"I'm not spoiled."

  Brian raised his eyebrows, cocked his head. "Perhaps the word means something different to you Yanks. Seems to me it's not everyone who could casually ask their father to write a check for five thousand dollars for a sick horse."

  "I'll pay him back in the morning."

  "I've no doubt of it."

  Baffled now, she threw up her hands. "Should I have just left him there, walked away so that idiot Tarmack could find a jockey who would go up on him?"

  "No, you did exactly right. But the fact's the same that you could toss around that kind of money without blinking an eye."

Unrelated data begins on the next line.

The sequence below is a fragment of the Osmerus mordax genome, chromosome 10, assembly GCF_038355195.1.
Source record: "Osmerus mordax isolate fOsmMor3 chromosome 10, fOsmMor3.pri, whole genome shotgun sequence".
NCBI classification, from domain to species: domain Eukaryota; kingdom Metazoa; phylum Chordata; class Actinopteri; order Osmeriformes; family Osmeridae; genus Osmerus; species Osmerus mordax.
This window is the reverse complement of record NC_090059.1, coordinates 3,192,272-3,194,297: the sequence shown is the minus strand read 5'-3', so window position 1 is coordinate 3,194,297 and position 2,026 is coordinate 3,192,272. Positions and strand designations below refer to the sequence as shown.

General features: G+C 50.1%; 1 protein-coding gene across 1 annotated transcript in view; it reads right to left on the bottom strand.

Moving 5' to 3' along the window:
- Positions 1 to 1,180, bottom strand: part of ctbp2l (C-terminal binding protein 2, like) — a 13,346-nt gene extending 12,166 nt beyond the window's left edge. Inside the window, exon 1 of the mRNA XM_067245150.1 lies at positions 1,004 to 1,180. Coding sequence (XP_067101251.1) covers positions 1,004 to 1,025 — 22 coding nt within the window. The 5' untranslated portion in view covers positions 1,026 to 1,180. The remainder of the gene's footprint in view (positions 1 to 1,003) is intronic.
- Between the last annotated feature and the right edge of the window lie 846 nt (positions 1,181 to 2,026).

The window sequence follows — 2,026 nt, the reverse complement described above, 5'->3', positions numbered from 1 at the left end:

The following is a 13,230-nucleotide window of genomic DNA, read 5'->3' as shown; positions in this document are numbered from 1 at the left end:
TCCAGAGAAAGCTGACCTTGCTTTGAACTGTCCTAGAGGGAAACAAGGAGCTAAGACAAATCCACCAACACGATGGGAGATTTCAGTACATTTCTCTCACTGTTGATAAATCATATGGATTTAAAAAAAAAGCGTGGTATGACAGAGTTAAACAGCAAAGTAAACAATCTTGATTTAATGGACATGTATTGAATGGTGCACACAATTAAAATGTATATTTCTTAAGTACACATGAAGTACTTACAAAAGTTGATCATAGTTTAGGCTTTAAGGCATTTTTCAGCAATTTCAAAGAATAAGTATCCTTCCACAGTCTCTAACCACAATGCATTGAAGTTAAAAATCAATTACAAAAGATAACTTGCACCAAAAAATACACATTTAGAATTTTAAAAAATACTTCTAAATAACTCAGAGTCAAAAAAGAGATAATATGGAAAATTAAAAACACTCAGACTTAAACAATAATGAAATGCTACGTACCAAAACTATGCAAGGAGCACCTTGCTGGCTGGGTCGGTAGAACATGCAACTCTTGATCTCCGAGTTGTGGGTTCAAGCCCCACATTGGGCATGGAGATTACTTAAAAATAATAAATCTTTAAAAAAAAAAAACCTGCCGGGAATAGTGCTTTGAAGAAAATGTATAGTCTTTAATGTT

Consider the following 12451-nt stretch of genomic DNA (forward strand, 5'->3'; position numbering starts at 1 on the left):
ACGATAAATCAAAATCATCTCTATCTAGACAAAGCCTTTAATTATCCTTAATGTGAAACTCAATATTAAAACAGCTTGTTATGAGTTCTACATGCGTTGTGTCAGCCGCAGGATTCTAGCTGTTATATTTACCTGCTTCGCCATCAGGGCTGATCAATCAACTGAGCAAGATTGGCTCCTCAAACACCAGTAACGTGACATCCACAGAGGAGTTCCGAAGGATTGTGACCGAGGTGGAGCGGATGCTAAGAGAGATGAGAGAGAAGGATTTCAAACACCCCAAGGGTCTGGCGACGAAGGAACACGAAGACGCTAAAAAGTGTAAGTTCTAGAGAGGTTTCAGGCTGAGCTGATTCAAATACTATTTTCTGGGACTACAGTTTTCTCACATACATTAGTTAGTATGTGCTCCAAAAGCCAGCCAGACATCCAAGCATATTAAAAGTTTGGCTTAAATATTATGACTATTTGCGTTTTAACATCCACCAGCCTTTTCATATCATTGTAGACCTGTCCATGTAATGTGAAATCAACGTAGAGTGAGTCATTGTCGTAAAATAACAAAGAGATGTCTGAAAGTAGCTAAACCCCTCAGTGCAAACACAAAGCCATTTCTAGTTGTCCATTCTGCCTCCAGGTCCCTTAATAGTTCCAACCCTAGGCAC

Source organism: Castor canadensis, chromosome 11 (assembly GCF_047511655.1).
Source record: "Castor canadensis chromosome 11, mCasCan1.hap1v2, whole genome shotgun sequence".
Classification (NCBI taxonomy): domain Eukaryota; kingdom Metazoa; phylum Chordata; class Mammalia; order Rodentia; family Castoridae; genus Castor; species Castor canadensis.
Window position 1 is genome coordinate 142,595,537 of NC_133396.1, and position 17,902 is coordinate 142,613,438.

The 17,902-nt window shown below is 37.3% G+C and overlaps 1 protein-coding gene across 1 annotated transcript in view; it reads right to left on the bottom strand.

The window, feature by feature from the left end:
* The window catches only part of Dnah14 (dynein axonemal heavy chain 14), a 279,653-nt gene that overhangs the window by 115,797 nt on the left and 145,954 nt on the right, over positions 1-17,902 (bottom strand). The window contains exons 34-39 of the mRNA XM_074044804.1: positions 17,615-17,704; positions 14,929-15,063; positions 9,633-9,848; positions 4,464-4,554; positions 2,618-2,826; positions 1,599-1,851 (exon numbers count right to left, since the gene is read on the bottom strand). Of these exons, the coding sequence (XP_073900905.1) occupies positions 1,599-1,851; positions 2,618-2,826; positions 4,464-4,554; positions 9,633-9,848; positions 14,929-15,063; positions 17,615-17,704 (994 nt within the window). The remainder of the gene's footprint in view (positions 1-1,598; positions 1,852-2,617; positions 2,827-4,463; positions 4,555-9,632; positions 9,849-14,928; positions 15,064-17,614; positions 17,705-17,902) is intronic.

Brian walked to the gelding's head to examine his eyes and teeth. It grated on him. He wished it didn't, as it said little for him that her easy dismissal of money scored his pride.

  But it had, at that heated moment at the track, slammed the distance between them right in his face.

  "You're a generous woman, Keeley."

  "But I can afford to be," she finished.

  "True enough." He ran his hands down the horse's neck, soothing. "But that doesn't take away from the fact that you are." Slowly he continued to work his way over the horse. "You'll have to forgive me—Irish of my class are generally a bit resentful of the gentry. It's in the blood."

  "The class system's in your head, Brian."

  That, he thought, wasn't even worth commenting on. What was, was. His fingers found a small knot. "He's a bit of an abscess here. We'll want to bring this to a head."

  They'd bring something else to a head, she decided and moved in so they faced each other over the gelding's back. "So tell me, how do men of your class deal with taking women of mine to bed?"